This Common But Gross Habit Could Land You In Hospital

Squeezing spots is one of those things, like eating blueberries straight from the pack and not applying sunscreen to my scalp in summer, that I sort of know is wrong ― but I feel like it can’t be THAT bad. Right?

Well, according to board-certified dermatologist Dr. Shereene Idriss, I’m wrong (oh, good).

Recently, she shared a video in which someone with a swollen upper lip said “I will never pop another pimple in my face” ― implying the swelling was due to a tempting spot removal.

Dr. Idriss began her response by asking “Can this [intense swelling and apparent infection] actually happen to you if you pop your pimples?”

“I’m a board-certified dermatologist, and the reality is, yeah, it can,” she quickly rebutted. Here’s how:

It’s all about location

Pointing to her upper lip beside a nostril, the doctor said that “this area here is known as the triangle of death.” And the girl with the swollen lip? Yeah, her squeezed spot fell easily in those bounds.

Cleveland Clinic calls it the danger triangle ― but the point is, it covers “the section of your face from the bridge of your nose to the corners of your mouth,” where drainage lies closest to the brain. This makes infected spots in this area especially dangerous.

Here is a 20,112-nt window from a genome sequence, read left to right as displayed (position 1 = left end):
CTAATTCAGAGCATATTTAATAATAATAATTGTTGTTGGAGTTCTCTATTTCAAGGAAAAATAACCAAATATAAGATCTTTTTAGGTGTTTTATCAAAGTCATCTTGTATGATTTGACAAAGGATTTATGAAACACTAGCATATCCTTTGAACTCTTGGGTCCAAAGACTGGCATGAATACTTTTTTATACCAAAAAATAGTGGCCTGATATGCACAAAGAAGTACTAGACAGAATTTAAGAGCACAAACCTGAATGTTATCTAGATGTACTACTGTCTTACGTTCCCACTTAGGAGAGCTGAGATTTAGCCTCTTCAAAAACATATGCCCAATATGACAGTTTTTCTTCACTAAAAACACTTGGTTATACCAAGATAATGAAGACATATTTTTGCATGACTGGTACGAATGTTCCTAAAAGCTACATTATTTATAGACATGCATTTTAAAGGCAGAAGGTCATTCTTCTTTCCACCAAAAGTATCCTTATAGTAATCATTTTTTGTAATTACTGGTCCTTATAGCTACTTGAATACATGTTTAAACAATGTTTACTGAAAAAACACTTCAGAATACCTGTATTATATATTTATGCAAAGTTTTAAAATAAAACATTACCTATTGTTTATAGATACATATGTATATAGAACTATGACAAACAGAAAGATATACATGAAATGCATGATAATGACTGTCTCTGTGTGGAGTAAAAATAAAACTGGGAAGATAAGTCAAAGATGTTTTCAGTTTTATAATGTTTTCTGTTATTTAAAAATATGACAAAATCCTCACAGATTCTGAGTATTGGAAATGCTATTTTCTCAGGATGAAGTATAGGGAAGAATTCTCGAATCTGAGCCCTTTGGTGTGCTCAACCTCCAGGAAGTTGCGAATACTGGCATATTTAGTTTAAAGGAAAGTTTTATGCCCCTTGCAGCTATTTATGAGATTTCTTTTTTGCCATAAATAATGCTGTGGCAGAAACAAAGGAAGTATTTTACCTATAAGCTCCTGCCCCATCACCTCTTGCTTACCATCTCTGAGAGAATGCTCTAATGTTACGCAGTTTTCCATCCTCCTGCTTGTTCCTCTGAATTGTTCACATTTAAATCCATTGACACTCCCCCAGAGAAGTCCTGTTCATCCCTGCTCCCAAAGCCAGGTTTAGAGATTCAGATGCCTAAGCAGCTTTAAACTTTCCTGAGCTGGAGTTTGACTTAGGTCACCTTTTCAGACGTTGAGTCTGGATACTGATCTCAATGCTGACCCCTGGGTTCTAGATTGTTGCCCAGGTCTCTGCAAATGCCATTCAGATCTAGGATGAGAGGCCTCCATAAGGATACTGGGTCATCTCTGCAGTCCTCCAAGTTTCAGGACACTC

And, as if by a sick joke, this area is also one which we most often smear with bacteria.

“Everybody, you included, no matter how clean you are, tends to go like this throughout the day,” Dr. Idriss explains, wiping the sides of her nose with her thumb and forefinger and swiping the bottom of it with her index finger.

“If you have a pimple brewing around your nose, and your fingers are slightly contaminated... and you pop the pimple, you may contaminate the area and it can spread.”


I know. Dr. Idriss went on to explain how an infected spot in the area by your nose can cause a serious infection, sharing that a surface infection can cause impetigo while a deeper infection runs the risk of becoming furunculosis.

Both conditions are highly contagious. “You do not touch this person,” Dr. Idriss said while pointing to pictures of people with both conditions.

And while impetigo typically isn’t dangerous, complications can include cellulitis and kidney issues (ahhh).

Furunculosis is also usually safe, but “Rarely, the infection in the skin can get into the bloodstream, leading to serious illness” ― and given how close that triangle of death is to the brain, you’re much better safe than sorry.

If you notice signs of infection, see your doctor. “The infection may start to get bigger, spreading to cover more of an area,” dermatologist Alok Vij, MD, told the Cleveland Clinic.

“And you may start to feel more systemically ill — a fever, shaking, chills. If this starts to happen, see a doctor as soon as you can for diagnosis and treatment.”

Anyway, I’m off to purchase some spot patches and bin my home extraction kit.

Watch the horrifying video for yourself below: